Sometimes, my “Easy Being Green” topics are driven by something that I want to learn more about. Last month, my husband and I finally gave in to my kids’ constant requests to get a dog. There were a number of reasons that we chose not to in the past — travel, energy, cost and most importantly, the environment.
That might not be the first thing you consider when deciding to get a pet, but if you want to live sustainably, this extends to all parts of your life. Humans already consume resources faster than they can be replenished and this problem is exasperated by having pets.
For example, a dog consumes the equivalent to driving an SUV over 4000 km every year, given that the pet population is about 14 million in Canada, it really adds up. Particularly, most pet foods are meat-based, which is a water and land hog, causing soil degradation, deforestation and are inefficient energy sources.
So is it possible to be a sustainable dog owner?
Ultimately, the answer may be no, but we can tip the scale in our favour. To start, even though we think of dogs as being carnivores, they have evolved among humans, and can also digest plant products. Therefore, vegan food is an option — as long as they are nutritionally balanced.
Sadly, the carnivorous leanings of our dog (who, as a rescue, had already experienced meat-based kibble) turned up his nose at the offering (don’t assume this will happen with your dog. I suspect ours is just a picky eater). He is happy with vegan treats, but it’s hard to convince him to eat enough food to stay healthy. So we are searching for another option.
Unfortunately, new trends, such as the removal of by-products, work against a sustainable dog food industry. While dog food traditionally contained edible by-products that humans chose not to consume, they now compound food waste by farming more animals and discarding more edible food.
There are some less-than-ideal by-products that are heavily processed resulting in low nutritive value, but often, using by-products helps build efficiency into an otherwise environmentally intensive process.
As people continue to eat meat, things like crushed egg and lobster shells, animal organs, skin and bones can all be healthy and sustainable components of dog foods. Thankfully, a couple of companies make dog treats from healthy by-products including Dockside, here in Canada. But alas, none make daily food for dogs this way.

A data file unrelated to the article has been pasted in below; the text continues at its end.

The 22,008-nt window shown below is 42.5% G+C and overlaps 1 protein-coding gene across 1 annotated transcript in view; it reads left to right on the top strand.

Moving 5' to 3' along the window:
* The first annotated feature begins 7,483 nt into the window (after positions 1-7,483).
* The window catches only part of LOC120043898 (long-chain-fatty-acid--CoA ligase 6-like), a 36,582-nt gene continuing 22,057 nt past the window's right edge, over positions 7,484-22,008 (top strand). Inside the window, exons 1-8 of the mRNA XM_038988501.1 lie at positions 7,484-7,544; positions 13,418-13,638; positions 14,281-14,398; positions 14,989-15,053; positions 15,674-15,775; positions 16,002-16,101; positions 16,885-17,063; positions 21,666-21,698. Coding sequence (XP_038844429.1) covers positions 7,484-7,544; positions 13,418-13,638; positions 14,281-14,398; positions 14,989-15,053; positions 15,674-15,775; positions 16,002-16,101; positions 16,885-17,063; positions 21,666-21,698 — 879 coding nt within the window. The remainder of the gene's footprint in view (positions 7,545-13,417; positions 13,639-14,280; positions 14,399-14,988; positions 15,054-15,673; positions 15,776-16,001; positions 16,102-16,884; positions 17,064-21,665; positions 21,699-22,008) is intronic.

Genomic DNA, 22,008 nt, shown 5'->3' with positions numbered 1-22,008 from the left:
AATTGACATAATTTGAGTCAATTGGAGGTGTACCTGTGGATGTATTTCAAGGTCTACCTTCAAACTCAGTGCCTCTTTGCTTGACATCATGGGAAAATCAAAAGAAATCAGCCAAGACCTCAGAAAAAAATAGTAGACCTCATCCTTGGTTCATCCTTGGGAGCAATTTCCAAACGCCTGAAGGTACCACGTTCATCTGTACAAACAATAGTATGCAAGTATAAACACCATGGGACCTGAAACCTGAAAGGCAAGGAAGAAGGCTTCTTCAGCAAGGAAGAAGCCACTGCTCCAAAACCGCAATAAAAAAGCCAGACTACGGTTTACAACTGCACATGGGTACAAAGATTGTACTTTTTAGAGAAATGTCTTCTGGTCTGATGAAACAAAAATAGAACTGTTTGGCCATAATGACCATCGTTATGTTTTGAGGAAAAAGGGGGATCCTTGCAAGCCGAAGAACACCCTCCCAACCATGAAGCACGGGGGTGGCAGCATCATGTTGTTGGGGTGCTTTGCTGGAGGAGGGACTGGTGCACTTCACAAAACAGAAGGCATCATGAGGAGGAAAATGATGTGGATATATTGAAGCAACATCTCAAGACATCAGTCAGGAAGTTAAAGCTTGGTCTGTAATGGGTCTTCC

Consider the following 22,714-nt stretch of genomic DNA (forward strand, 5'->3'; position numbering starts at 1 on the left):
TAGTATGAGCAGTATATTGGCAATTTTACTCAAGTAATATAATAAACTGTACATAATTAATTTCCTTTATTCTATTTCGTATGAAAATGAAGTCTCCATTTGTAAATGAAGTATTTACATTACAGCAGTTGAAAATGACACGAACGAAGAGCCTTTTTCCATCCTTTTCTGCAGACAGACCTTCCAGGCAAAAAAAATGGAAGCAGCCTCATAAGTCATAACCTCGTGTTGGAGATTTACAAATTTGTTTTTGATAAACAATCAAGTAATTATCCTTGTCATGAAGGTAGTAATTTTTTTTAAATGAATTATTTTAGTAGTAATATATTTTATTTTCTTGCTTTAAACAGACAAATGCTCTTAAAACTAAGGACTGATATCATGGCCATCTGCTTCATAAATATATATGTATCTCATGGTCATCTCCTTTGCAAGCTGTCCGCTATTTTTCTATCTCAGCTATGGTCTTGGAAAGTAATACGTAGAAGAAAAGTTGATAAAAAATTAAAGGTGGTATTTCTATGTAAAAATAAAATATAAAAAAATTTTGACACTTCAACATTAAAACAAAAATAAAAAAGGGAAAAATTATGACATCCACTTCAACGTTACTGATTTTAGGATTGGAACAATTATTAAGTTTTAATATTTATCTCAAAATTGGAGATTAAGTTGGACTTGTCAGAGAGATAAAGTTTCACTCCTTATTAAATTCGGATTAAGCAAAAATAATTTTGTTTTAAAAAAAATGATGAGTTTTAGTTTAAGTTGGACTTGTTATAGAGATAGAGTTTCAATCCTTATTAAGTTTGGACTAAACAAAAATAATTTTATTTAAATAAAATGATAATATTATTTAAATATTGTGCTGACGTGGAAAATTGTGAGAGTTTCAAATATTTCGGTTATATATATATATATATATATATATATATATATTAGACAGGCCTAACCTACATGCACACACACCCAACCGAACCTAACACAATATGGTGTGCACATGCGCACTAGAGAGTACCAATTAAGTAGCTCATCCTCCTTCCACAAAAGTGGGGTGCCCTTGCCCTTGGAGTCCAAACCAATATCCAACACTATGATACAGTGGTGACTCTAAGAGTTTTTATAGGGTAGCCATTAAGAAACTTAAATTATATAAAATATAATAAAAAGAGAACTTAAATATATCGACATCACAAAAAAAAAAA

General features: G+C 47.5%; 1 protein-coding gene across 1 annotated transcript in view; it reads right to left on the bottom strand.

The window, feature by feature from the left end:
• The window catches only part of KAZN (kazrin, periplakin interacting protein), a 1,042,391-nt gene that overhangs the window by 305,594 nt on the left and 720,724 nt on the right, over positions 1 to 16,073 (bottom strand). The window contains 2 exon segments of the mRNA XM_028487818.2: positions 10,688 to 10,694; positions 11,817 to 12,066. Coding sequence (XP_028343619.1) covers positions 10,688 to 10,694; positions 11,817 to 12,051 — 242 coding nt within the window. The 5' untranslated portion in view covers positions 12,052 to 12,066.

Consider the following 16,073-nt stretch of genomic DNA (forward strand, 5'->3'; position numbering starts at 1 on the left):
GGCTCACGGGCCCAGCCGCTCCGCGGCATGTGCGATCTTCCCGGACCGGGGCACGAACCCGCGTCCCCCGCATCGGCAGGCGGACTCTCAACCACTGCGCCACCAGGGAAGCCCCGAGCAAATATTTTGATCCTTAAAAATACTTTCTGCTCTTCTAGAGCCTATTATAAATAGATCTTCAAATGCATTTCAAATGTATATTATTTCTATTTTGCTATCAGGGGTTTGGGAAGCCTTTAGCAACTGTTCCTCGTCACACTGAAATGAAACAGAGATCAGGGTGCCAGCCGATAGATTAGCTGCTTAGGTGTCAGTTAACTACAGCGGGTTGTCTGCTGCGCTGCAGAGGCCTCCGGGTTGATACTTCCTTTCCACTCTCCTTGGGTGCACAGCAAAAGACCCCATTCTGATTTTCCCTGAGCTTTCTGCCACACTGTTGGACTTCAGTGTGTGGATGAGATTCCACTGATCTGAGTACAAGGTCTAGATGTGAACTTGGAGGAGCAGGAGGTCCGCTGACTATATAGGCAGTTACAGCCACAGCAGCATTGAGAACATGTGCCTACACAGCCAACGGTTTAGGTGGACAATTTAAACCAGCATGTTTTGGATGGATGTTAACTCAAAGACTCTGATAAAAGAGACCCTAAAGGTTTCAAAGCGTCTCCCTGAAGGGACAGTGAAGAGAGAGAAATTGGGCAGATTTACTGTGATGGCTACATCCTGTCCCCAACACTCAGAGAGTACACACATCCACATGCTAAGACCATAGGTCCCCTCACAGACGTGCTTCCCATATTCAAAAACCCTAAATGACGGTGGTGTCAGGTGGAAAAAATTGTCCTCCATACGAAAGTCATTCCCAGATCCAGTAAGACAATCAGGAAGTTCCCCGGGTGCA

By far, the most sustainable food for dogs is insects, followed by rabbit. A number of dog foods already contain rabbit and there are a couple of new manufacturers that will soon offer insect-based dog foods. These are far better than the traditional beef, lamb or chicken muscle that comprises most dog foods. This category may be the best option currently available unless you choose to make your own. Insect flour and powder are locally available, and the internet is scattered with recipes.
Thinking sustainably can begin before you even bring a dog home. Besides not getting a dog at all, the next best option is to find a reputable rescue, such as from Petfinder.com, which won’t add to the population any further. You can also look for used sources of accessories through Kijiji or second-hand shops. If that isn’t possible, buy durable items, made with natural fabrics and look for companies that are working toward sustainability.
Finally, there are a number of ways to dispose of your doggie’s “business” more sustainably. The best disposal is the very same receptacle that we use; our sanitary system is built to manage all feces safely and effectively. The next best option is either the city’s composting system or one of your own. If you do choose the former, use bags that are explicitly labeled “compostable.” For the latter, there are a number of backyard systems called digesters, an anaerobic (without air) process of decomposing waste.
Unfortunately, having pets does use significant resources, but with a little effort, they can be reduced. As with anything, there is no perfect or easy answer, but hopefully this at least begins the conversation.
Stacey Danckert is the co-director of Waterloo Region Environment Network (WREN).